Although scientists have traditionally reduced many aspects of animal life to biological mechanisms, new research is challenging this perspective. Recent studies show that animals exhibit remarkable ranges of sexual expression as well as playing and dreaming behaviors. These findings are driving exciting investigations into animals’ inner lives and their capacity for joy and spontaneity.
However, even when researchers study individual bird personality as a possible explanation for why “bold and aggressive bird individuals” are more prone to vagrancy than shy individuals, they reduce personality to particular genes.
By suggesting that the wide-ranging sea eagle may be willfully exploring, some might say I am anthropomorphizing her. But the problem of anthropomorphism is culturally and historically specific. Not all cultures do it, or do it in the same way.
In contrast to Western cultures, many Indigenous peoples—along with believers in animism—live in a world shared with diverse persons, only some of them human. In these cultures, anthropomorphism is not an issue: All living organisms, like plants and animals, and even nonliving ones, like glaciers or mountains, may be considered as animate persons: subjects and agents that merit ethical consideration, not merely objects to be cared for or used. A global “rights of nature” movement is gaining ground as a legal strategy rooted in such Indigenous ideas of relating to nonhuman persons.
In the Steller’s sea eagle’s home of Kamchatka and the Amur estuary, myths abound of giant eagles that carry off whales and hunters. Before Christian conversion three centuries ago, people there described the creator of the world, and of humans, as a raven called Kutkkh, a powerful being across the North Pacific to be feared and respected—a person to be reckoned with.
The roaming sea eagle’s initial journey from Alaska to Texas in March 2021 followed a record-breaking southward plunge of Arctic air in February 2021. This deadly event sent temperatures plummeting below freezing in Texas and U.S. Sen. Ted Cruz fleeing to Cancún.
The Arctic is the fastest-warming zone on Earth. Only some 6,000 Steller’s remain, because of climate change and human disturbance—especially Russian oil production around Sakhalin. The extraordinary movements of Arctic air and of this singular eagle bring the distant consequences of climate change far south, into the Texas oilfields.
Scientists now think that vagrants may be playing an important role as “first responders” to environmental changes, and “vanguards” of range shifts. This shift from vagrant to vanguard may be a radical and welcome change. But it also highlights the tenacious power of anthropocentrism in always seeing animals as human analogs.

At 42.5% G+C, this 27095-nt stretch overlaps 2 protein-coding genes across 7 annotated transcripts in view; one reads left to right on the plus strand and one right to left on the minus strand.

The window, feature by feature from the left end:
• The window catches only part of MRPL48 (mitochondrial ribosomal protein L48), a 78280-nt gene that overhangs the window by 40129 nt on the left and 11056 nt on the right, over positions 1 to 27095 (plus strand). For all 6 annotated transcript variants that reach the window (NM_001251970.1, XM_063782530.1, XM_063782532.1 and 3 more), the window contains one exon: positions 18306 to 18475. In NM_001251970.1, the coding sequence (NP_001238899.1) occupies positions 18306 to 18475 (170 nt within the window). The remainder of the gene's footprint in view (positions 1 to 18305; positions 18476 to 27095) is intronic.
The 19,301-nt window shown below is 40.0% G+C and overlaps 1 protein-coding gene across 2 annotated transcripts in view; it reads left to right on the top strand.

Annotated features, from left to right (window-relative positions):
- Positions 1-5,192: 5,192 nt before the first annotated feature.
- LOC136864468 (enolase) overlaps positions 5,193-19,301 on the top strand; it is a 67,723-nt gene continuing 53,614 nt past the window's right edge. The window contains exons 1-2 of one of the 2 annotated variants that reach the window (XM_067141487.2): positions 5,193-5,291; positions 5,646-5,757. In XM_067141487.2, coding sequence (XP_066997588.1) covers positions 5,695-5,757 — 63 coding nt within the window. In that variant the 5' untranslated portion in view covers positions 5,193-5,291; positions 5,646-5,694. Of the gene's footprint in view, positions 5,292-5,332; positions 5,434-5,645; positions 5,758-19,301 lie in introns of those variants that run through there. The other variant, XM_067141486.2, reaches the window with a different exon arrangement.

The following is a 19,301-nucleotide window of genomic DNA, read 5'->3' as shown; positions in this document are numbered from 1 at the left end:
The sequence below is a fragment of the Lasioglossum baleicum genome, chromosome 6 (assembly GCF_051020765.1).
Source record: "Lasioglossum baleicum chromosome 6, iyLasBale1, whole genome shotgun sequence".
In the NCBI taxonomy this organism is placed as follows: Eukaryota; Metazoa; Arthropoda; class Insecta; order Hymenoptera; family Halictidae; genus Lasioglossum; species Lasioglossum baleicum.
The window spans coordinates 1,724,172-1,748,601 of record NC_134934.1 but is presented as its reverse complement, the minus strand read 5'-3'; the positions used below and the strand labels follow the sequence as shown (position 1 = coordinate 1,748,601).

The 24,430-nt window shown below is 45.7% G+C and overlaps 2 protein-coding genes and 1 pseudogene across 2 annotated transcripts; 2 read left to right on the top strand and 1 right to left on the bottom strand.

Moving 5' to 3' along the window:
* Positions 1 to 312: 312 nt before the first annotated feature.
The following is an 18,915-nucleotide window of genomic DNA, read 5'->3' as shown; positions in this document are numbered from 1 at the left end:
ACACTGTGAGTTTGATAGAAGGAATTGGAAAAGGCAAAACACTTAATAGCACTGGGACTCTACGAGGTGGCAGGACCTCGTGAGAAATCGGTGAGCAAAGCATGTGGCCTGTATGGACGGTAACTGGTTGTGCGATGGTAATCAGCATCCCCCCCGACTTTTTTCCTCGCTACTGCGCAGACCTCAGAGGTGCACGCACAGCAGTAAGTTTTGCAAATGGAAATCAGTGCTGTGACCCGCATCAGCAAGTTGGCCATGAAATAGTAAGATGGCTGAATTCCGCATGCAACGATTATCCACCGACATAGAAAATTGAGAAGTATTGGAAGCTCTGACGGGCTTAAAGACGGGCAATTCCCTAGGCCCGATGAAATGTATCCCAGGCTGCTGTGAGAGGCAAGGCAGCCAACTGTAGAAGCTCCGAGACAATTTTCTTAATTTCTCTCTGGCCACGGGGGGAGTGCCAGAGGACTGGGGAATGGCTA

For the past two winters, I have trekked to Maine hoping to spot the roving Steller’s. In February 2023 I ended up on the same frozen bridge on Maine’s Back River as in 2022, along with my teenage son and dozens of birders from across the continent.
One birder who had flown from Minnesota to see the eagle—and, like me, never did—offered to nail a nickel to the bridge as a reward for the first of us to spot the elusive prey. He was referring to a scene in Herman Melville’s Moby-Dick in which Ahab nails a gold doubloon to the mast as a promised reward for being first to spot the white whale.
In the scene, each crew member reads the symbols on the coin in a highly subjective way. As Ahab says, “every man but mirrors back his own mysterious self”: The act of interpreting an image or animal is deeply subjective. This theme is central to Moby-Dick and is why the book inspires more symbolic readings than perhaps any other novel.
Philosophers Gilles Deleuze and Félix Guattari read the white whale as a provocation to see beyond dualistic categories and symbols. They see the whale as “The Anomaly”: a dangerous flight from normative categories like normal/abnormal, human/nonhuman. Like this sea eagle, Moby-Dick “is neither an individual nor a genus; he is the borderline.” He resists the very possibility of categorization, not merely the categories themselves.
To embody “a phenomenon of bordering” in this way is to test and hopefully evade the powers of symbol-making animals like ourselves. Keeping the mind open to this Steller’s sea eagle as an anomaly in this sense is freeing for eagles and other persons, including humans. I believe this rare bird’s fugitive journey offers an even rarer glimpse of the mysterious intentions of animals as individuals, traveling at the borderline of our imaginations and beyond.
Adriana Craciun is professor of English and the Emma MacLachlan Metcalf Chair of Humanities at Boston University.